Starting from July this year however, Kaffee House has been closed to the public, only taking reservations from members, which is free to register for on their Facebook page.

Kaffee House, 24 Lo Tsz Tin Tsuen, Ting Kok Road, Tai Po | (+852) 2330 0233

Photo credit: @yukanta (Instagram)

Forest Cafe

They’ve truly got the name right for this one because Forest Cafe is tucked away among the trees of Tai Po away from the main road, feeling miles away from the city. Adding to its slightly whimsical vibe is the choice of décor; the place is decked out in antique bits and bobs, ranging from retro appliances like vinyl players and old tellys, to a bright red UK postbox, and even a set of medieval knight armour.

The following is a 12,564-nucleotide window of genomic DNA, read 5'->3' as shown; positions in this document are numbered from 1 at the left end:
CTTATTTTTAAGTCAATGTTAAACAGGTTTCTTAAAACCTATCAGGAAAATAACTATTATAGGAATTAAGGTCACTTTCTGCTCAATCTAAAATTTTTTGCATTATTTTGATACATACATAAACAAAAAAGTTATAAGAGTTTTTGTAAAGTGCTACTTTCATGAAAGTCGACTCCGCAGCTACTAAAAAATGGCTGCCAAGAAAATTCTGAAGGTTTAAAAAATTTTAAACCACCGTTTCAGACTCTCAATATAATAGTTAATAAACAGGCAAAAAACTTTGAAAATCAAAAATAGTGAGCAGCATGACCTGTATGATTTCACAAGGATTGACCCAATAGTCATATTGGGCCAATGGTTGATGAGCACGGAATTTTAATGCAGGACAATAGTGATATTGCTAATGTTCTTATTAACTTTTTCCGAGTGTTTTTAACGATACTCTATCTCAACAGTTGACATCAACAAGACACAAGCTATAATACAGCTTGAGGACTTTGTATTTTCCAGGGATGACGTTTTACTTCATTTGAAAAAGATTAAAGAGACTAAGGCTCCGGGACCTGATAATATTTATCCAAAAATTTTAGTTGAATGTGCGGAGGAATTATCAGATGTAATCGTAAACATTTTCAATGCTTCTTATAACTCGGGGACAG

They also take care of your caffeine needs with syphon, hand-drip, or home-roasted coffees and, needless to say, have a menu full of grub as well. The cherry on top? No 10 percent service charge! It’s worth noting though that they have temporarily halted operations due to the health crisis, so keep an eye on their social media.

Forest Cafe, DD19 Lam Kam Road, Tai Po | (+852) 9869 0173

Keep scrolling for the rest of the list👇

Photo credit: @goodcoffeehk (Instagram)

Platform

It’s honestly hard to miss the bright green teal of Platform’s door and windows; its interiors, in contrast, are a calm mix of grey and wood neutrals. The signature on their menu is the Icefire Apple Pie ($76) which has nothing to do with either element but comes with ice cream and a fluffy chunk of cotton candy. They also have savoury foods and a wide range of brunch offerings.

Apart from the usual array of drinks, they do have some that are a bit more eyebrow-raising, like the Cheese Latte ($45), Cucumber Latte ($45), or the Pineapple Shakerato ($48). Who’s to say they’re not worth a try though?